Moreover, epidemiological studies examining SAD’s prevalence within the ethnically diverse United States bolster the relevance of culture in SAD. In particular, Breslau, Aguilar-Gaxiola, Kendler, Su, Williams, and Kessler (2006) examined 5,424 non-Hispanic Black, Hispanic, and non-Hispanic White respondents from the National Comorbidity Survey-Replication (NCS-R) study and found that non-Hispanic Black (10.8%) and Hispanic (8.8%) individuals had a significantly lower lifetime prevalence rate for SAD compared to non-Hispanic Whites (12.6%).19 Furthermore, Himle, Baser, Taylor, Campbell, and Jackson (2009) also found a higher prevalence rate (i.e., 12-month prevalence) for SAD in non-Hispanic Whites, utilizing data from the National Survey of American Life (NSAL) and the NCS-R, but also found that the African-American and Caribbean Black samples experienced significantly more severe social anxiety.20 Collectively, these findings clearly represent differences in the prevalence of the disorder across diverse nationalities and intranational cultural groups; however, the NSAL findings demonstrate that SAD’s lower base rate in a given ethnic group is not particularly synonymous with a lower severity of the disorder, which is an important consideration when treating ethnically-diverse SAD clients. However, more nascent work has indicated an opposite trend; African Americans who have received culturally sensitive anxiety assessments have been shown to endorse more social anxiety disorders and specific phobias than other anxiety disorders.21,22,23 In summary, an awareness of cultural factors (described later in the lesson) impacting social anxiety undoubtedly plays an integral role in the assessment.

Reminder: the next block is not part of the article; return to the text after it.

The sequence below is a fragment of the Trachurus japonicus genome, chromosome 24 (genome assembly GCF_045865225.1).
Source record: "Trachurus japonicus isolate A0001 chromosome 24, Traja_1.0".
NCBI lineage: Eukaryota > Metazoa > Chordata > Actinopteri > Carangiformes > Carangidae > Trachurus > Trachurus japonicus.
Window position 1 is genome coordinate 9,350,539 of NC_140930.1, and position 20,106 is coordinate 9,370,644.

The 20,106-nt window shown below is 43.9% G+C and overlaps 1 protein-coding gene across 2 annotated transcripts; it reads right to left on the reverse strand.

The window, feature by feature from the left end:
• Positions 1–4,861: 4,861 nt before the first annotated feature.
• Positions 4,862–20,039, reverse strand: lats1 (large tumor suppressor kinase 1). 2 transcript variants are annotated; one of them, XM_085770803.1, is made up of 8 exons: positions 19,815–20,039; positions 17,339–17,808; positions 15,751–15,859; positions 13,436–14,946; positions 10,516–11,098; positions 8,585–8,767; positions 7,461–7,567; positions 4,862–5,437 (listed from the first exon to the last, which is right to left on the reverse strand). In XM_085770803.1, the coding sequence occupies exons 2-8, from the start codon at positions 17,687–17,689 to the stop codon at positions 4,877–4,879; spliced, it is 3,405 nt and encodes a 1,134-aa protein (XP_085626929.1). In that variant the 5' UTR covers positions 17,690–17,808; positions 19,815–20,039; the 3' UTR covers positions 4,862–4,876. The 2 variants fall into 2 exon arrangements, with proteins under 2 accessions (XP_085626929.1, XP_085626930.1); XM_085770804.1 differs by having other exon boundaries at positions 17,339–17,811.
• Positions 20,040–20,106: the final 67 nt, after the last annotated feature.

Further evidence that supports the relevance of culture in the expression of social anxiety is the existence of culturally influenced presentations of a fear of negative evaluation. Most notably, Taijin Kyofusho (TKS) has been implicated as a disorder in which the individual is not concerned with embarrassing or humiliating oneself, but with offending or making others uncomfortable. To account for the broad spectrum of TKS symptom presentations, researchers have divided TKS into two subtypes: General and Offensive, where the former is more consistent with SAD, given that these individuals possess a fear of being negatively evaluated as a result of a physical characteristic, which leads to avoidance of certain social situations.24 Contrarily, the Offensive subtype is better characterized by a delusion that one’s physical characteristics are defective and therefore offensive to others.18,24 The symptom presentation of TKS has also been divided into four different categories in the Japanese diagnostic system: fear of blushing (sekimen-kyofu), fear of eye glance (shubo-kyofu), fear of physical deformity (jikoshisen-kyofu), and fear of foul odor (jikoshu-kyofu). Common factors that influence the expression of each category include a feeling of shame, being unaccepted, and becoming avoidant of others as a result of displaying one of these self-perceived physical abnormalities.18 Moreover, individuals with TKS tend to only exhibit one circumscribed fear at a time (e.g., only sekimen-kyofu) and their fear is usually most severe around familiar people.24